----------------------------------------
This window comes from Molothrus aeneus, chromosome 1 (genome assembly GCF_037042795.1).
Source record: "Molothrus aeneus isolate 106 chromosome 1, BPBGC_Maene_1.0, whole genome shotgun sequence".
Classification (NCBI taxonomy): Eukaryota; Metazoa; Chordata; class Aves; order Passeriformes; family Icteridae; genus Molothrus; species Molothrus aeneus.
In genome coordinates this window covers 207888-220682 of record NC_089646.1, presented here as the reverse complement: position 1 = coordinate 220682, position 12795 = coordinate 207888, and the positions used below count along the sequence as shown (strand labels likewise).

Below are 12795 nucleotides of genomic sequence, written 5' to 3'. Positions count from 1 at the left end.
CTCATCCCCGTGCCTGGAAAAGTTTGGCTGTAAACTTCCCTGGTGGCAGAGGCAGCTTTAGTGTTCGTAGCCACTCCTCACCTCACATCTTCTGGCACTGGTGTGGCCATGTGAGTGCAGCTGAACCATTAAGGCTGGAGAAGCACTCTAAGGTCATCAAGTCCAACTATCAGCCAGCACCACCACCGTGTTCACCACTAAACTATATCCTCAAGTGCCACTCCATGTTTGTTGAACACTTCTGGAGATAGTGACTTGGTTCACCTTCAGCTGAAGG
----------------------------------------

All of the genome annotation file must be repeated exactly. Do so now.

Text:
This window comes from Molothrus aeneus, chromosome 1 (genome assembly GCF_037042795.1).
Source record: "Molothrus aeneus isolate 106 chromosome 1, BPBGC_Maene_1.0, whole genome shotgun sequence".
Classification (NCBI taxonomy): Eukaryota; Metazoa; Chordata; class Aves; order Passeriformes; family Icteridae; genus Molothrus; species Molothrus aeneus.
In genome coordinates this window covers 207888-220682 of record NC_089646.1, presented here as the reverse complement: position 1 = coordinate 220682, position 12795 = coordinate 207888, and the positions used below count along the sequence as shown (strand labels likewise).

Below are 12795 nucleotides of genomic sequence, written 5' to 3'. Positions count from 1 at the left end.
CTCATCCCCGTGCCTGGAAAAGTTTGGCTGTAAACTTCCCTGGTGGCAGAGGCAGCTTTAGTGTTCGTAGCCACTCCTCACCTCACATCTTCTGGCACTGGTGTGGCCATGTGAGTGCAGCTGAACCATTAAGGCTGGAGAAGCACTCTAAGGTCATCAAGTCCAACTATCAGCCAGCACCACCACCGTGTTCACCACTAAACTATATCCTCAAGTGCCACTCCATGTTTGTTGAACACTTCTGGAGATAGTGACTTGGTTCACCTTCAGCTGAAGG